While multi-channel amplifiers offer built-in flexibility, a player looking for purity of tone may be better off with a single channel amp. It is important to bear in mind that you will color your tone by running your guitar through springs in a reverb pan, multiple channels, or jacks and cables in and out of an effects loop. Simply put, the more components in the signal chain, the more the signal purity will be altered. And when an amplifier has three preamps, a reverb circuit, effects loop, buffers, and additional gain stages—but is the same price as a less complex model—costs were probably cut somewhere.
Your budget may really be the deciding factor when considering purchasing a new amplifier. When it comes to electric guitars, it has been said that one could get a better sound with a $4,000 amp and a $400 guitar, than a $4,000 guitar paired with a $400 amp. Better is relative here, but I have to agree. To be clear, higher priced does not always equal better tone, or even better quality. I have seen amps costing thousands of dollars with a lower quality level than an amp costing a few hundred. As with most purchases, setting your budget usually involves looking at what’s available that will suit your needs—from the less expensive options up through high. So start a list of available amps—from the cheaper, mass-produced amps at the bottom through the boutique, hand-built amps at the top end—and then work within the class of amp your budget allows.
is whether the amp is PC board (left) or hand-wired (right)
Another form of advice I can give when shopping for a guitar amplifier is to ask your trusted amplifier technician for a recommendation on a reliable amp. Techs see and work on the guts of the amps everyday, so who better to ask? A sad fact is that an increasing number of modern-made amps are not easily serviceable—some amps can require hours of work to fix simple issues due to poor construction, layout, and design. Poor quality parts may need more frequent maintenance, as wire clips and flimsy circuit boards aren’t usually built to last. When components fail—often due to manufacturers cutting costs and going with low quality pots and jacks—replacing them can sometimes involve completely gutting the amp, in order to simply access the faulty part. The average consumer is usually not aware of these issues until it’s time for the amp to get serviced. Amplifiers with well-executed, point-to-point wiring, high quality components, and careful attention to the details of construction, could last decades before needing any servicing. And in the end, that can save the user a lot of money.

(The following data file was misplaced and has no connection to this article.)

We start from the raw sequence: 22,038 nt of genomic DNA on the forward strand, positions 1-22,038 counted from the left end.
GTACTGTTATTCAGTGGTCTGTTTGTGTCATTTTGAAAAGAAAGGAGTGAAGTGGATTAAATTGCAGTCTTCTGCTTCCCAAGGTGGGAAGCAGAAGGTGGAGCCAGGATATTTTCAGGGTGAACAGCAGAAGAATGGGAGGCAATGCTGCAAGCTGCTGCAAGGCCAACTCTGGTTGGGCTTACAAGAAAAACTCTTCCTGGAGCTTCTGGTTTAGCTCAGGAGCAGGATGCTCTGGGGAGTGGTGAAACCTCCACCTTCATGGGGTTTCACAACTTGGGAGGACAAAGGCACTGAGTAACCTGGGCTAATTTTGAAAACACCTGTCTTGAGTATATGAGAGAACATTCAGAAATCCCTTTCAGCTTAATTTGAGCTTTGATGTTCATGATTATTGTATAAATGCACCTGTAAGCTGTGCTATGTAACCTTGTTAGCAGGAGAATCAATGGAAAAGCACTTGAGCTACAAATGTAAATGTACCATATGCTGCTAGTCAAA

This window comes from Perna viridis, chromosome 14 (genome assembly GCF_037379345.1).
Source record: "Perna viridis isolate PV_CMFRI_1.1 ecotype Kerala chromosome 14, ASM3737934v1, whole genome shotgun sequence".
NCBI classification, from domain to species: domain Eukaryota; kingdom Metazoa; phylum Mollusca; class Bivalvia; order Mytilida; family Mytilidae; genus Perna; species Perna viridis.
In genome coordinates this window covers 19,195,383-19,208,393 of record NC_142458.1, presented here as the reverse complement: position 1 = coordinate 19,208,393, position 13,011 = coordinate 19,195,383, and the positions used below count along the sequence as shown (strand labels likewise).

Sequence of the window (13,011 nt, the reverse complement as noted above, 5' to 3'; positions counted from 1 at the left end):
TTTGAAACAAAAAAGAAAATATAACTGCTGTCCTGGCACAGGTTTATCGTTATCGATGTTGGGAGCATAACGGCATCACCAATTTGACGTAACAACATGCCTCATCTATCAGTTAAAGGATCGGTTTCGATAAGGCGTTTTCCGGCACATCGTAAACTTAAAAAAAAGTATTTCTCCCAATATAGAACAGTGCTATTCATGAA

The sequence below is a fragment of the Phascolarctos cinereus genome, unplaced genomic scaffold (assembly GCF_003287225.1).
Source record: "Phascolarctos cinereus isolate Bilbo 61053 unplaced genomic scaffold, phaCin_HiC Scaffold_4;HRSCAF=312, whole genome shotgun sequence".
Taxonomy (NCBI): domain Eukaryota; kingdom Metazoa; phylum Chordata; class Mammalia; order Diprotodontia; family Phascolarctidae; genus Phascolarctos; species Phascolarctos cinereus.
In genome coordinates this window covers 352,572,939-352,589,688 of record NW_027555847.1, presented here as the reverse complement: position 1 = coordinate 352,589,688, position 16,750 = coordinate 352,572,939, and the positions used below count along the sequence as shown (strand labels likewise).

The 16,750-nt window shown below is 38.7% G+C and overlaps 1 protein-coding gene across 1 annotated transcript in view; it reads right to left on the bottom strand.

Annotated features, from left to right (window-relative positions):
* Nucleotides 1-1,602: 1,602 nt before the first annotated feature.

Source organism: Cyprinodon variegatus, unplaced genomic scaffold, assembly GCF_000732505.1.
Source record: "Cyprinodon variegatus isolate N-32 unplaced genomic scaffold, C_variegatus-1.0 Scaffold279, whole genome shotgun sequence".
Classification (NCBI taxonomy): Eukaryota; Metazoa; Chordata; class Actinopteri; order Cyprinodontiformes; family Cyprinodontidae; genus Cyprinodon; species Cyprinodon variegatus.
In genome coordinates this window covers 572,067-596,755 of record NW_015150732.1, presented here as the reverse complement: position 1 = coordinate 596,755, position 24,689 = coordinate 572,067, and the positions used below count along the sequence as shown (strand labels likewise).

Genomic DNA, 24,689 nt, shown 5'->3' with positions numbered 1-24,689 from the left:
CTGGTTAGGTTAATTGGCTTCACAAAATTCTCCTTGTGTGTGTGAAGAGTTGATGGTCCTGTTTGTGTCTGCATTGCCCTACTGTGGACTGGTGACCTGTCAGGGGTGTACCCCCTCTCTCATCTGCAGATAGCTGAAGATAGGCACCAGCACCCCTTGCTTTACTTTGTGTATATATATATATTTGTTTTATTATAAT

I hope those in search of their next tube guitar amp will find some of this advice beneficial. Just consider what your needs are in an amplifier, and then work towards finding the best candidate that will facilitate those needs. In the end, let your ears be your guide. Happy hunting!
Tim Schroeder is the President and chief engineer at Schroeder Audio Inc. of Chicago Illinois where he is responsible for new product design/construction as well as over seeing repair operations at Schroeder Guitar and Amplifier Repair. schroederaudioinc.com